Innovations in Comfort, Efficiency, and Safety Solutions.
David S. Dougan,
The following is extracted from a paper that was published earlier this year by Mr. Dougan. The complete paper can be found at http://www.ebtron.com/Web_Pdfs/ImprovingIAQ.pdf
In the early 1990’s a methodology of rating indoor air was introduced which equated various contaminant sources (people, carpet, mold, etc.) by using the percentage of people that were dissatisfied with different indoor air samples. Thus, indoor air quality became quantifiable. Today the accepted units of indoor air quality are called decipols, with zero decipols being pure air. The task is to determine just how close to zero one can economically design.
Most current codes, including the International Mechanical Code (IMC), reference the 2001 Ventilation Standard published by the American Society of Heating, Refrigeration, and Air Conditioning Engineers (ASHRAE) which, by definition, requires an indoor air quality of 1.4 decipols. This corresponds exactly to 20% of the occupants being dissatisfied. In practice, however, designs meeting the Standard will not meet the 1.4 decipol criteria during operation and occupant dissatisfaction will be much greater.
The updated ASHRAE Ventilation Standard, revised in 2004, attempts to separate the occupant and building components of the contaminants. In some cases it allows ventilation rates to fall below the level (15 cfm) shown to be required to dilute bioeffluents (body odor). However, this revised Standard does a better job addressing outside air quality, air distribution and building pressure. Unfortunately, the Standard can be difficult to apply and can result in increased energy consumption and equipment costs; something frowned upon in today’s economy. The 2004 document has not been incorporated into the IMC at this time and it is unlikely that it will be in its current state.
A major setback, of both the 2001 and 2004 Standards, is that they have no meaningful verification requirement for compliance in key areas. For example, the Standards do not require continuous verification of the dilution air flow rates specified and they do not offer a viable method to maintain proper, compartmentalized building pressure. A lack of meaningful compliance has allowed low dilution flows and poor pressurization which have been shown to be directly responsible for a majority of the building related sicknesses reported in the last decade.
Documentation of financial returns for improved indoor air quality is emerging. It is inevitable that indoor air quality will be written into property leases and employment agreements in the not so distant future.
The bottom line is that today’s designers and building owners carry the burden of design and operation compliance to maintain acceptable indoor air quality. Byproducts of the increase in occupant well-being are the reduction of liability, increase in building longevity and improved building performance.
Contaminants are introduced into a reservoir (room) and dilution air removes these contaminants. Indoor air quality depends on the purity and flow rate of the dilution air and the contaminant generation rate. In buildings the dilution air is not fully mixed into the reservoir, so a ventilation efficiency factor must be used to determine the breathing zone air quality.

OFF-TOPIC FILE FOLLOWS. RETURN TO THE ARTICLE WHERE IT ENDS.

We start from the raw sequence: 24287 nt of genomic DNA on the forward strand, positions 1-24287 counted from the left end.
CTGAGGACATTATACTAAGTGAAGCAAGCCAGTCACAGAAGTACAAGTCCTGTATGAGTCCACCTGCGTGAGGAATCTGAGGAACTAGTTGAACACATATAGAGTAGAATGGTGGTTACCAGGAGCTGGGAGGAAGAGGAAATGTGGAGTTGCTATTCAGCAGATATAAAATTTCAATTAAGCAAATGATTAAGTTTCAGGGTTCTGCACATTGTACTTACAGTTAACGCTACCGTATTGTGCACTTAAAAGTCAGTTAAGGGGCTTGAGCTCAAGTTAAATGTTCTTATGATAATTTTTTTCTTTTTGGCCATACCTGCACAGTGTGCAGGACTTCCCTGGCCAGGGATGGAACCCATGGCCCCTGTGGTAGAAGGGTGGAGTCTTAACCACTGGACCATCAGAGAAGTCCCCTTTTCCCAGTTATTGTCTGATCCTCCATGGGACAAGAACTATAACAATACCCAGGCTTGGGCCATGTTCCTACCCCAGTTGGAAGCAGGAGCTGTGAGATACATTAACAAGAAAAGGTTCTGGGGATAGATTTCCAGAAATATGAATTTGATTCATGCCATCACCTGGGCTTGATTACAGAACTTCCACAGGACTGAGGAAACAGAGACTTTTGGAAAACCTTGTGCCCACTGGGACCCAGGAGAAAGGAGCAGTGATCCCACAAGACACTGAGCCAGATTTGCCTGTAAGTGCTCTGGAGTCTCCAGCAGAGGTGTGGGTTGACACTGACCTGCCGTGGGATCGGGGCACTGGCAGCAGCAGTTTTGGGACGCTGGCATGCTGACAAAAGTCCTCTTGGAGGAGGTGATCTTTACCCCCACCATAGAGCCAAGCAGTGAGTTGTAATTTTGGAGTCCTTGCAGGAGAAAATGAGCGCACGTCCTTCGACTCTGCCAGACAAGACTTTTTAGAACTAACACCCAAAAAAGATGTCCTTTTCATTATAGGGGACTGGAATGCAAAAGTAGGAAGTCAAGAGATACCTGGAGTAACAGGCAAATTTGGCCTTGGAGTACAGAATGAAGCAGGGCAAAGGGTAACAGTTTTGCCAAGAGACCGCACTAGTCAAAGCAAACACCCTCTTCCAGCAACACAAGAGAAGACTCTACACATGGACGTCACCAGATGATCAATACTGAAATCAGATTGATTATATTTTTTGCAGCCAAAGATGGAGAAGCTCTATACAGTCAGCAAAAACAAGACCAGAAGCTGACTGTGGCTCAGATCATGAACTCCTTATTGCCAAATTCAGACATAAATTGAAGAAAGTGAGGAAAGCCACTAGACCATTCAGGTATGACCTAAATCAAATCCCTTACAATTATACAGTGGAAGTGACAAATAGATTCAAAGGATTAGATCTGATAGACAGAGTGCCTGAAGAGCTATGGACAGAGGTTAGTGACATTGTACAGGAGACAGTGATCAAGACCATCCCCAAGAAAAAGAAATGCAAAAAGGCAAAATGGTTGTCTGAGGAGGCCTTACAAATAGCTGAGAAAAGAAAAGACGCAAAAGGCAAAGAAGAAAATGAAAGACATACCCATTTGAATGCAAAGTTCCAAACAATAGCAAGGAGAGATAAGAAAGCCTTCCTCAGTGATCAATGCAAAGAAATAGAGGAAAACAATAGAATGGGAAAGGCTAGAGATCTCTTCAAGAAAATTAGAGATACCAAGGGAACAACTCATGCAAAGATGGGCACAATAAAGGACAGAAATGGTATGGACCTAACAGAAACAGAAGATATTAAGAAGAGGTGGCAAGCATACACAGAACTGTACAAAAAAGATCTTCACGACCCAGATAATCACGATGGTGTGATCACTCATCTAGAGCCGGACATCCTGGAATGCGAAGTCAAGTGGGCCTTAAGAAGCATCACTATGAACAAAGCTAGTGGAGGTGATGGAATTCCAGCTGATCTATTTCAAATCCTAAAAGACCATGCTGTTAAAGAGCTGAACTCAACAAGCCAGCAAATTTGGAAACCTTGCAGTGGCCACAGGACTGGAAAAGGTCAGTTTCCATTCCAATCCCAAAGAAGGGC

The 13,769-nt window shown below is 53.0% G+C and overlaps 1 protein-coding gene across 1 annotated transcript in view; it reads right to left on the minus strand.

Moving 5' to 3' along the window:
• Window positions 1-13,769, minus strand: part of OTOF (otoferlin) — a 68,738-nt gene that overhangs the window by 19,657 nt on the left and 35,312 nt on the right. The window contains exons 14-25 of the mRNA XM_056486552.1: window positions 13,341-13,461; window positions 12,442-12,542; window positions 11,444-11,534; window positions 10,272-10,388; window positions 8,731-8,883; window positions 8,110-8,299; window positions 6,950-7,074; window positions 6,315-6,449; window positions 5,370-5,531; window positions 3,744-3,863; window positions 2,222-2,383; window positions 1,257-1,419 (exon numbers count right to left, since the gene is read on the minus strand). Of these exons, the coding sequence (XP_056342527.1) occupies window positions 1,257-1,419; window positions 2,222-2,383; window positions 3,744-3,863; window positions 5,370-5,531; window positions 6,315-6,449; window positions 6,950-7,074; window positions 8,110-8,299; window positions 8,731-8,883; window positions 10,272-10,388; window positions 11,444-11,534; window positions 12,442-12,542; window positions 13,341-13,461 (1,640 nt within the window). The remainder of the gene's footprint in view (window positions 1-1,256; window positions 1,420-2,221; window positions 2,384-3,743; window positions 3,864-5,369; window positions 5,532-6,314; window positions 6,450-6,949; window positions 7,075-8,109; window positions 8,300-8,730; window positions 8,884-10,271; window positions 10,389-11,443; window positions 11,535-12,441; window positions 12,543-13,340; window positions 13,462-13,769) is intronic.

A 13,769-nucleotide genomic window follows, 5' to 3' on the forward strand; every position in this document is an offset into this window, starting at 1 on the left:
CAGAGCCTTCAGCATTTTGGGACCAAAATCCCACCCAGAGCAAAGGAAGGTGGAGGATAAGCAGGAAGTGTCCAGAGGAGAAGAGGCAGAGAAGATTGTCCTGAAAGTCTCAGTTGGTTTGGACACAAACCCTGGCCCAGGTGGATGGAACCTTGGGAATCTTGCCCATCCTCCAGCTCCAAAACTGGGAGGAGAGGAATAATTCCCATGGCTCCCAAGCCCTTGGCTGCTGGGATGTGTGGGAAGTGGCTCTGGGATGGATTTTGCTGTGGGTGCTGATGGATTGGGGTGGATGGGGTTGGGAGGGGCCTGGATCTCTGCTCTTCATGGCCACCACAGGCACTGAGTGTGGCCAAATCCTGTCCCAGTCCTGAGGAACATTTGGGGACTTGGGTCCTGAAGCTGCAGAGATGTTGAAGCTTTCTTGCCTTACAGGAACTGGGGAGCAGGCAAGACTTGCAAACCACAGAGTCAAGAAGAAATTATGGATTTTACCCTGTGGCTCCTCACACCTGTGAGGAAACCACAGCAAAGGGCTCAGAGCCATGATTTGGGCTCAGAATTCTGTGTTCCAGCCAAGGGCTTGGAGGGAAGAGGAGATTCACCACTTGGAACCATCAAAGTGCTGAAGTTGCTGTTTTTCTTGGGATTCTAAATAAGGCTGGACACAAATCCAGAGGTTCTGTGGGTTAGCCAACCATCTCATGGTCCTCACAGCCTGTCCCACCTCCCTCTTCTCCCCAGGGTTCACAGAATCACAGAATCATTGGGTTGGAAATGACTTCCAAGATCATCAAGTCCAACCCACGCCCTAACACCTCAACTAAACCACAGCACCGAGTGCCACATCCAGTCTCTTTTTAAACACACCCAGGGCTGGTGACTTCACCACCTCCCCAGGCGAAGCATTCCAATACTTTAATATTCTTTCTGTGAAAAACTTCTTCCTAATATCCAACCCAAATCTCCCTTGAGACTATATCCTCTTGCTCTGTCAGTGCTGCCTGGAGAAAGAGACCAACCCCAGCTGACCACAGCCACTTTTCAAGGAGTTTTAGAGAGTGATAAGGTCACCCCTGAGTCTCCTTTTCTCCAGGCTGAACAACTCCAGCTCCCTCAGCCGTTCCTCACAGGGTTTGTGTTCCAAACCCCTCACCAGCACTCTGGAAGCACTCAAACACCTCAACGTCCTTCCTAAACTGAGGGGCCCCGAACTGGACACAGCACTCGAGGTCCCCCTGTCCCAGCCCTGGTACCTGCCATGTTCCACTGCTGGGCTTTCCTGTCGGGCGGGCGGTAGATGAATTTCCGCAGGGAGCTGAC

The fundamental indoor air quality equation, the Comfort Ventilation Equation, was developed by the late Professor P.O. Fanger. Fanger noted that the industry had no method for comparing the effect of various emissions. For example, what concentration of formaldehyde is equivalent to emissions from people? Fanger resolved the problem by exposing groups of people to a variety of indoor environments and recorded the percentage of people who were dissatisfied. In this way he was able to develop a system of measurement which rated the emission strengths (rates) of different contaminants on the same scale. These test groups were adapted people, people that had been in the space for some length of time, at least several minutes. People who are not adapted—those just entering a space—were more likely to find a space unacceptable because their senses have not tuned out offensive odors. The units of this common scale are olfs, with one olf equaling the emission of a sedentary person (with one bath daily). Fanger then defined decipols as the indoor air quality in a space with 1 olf emission rate and 10 liters/second of 0 decipol dilution air.
It is important to remember two facts. The current index of indoor air quality, i.e. decipols, is not based on a standard which correlates indoor air quality with health care costs or any other index of the harmful effects of dirty air. Instead the decipol index is based on the rather arbitrary standard of peoples’ perception of indoor air quality.
Secondly, with today’s technology, indoor air quality cannot be measured directly. While some contaminants and indicators can be measured relatively easily—such as volatile organic compounds (VOCs) and carbon dioxide—others are more difficult and expensive to measure, including ozone, particulates, and hydrocarbons (traffic exhaust), while still other contaminants, such as human bioeffluents, molds, yeasts, and pollen are currently beyond practical measurement. This leaves dilution air, which can be accurately measured, as a key factor in controlling and monitoring indoor air quality.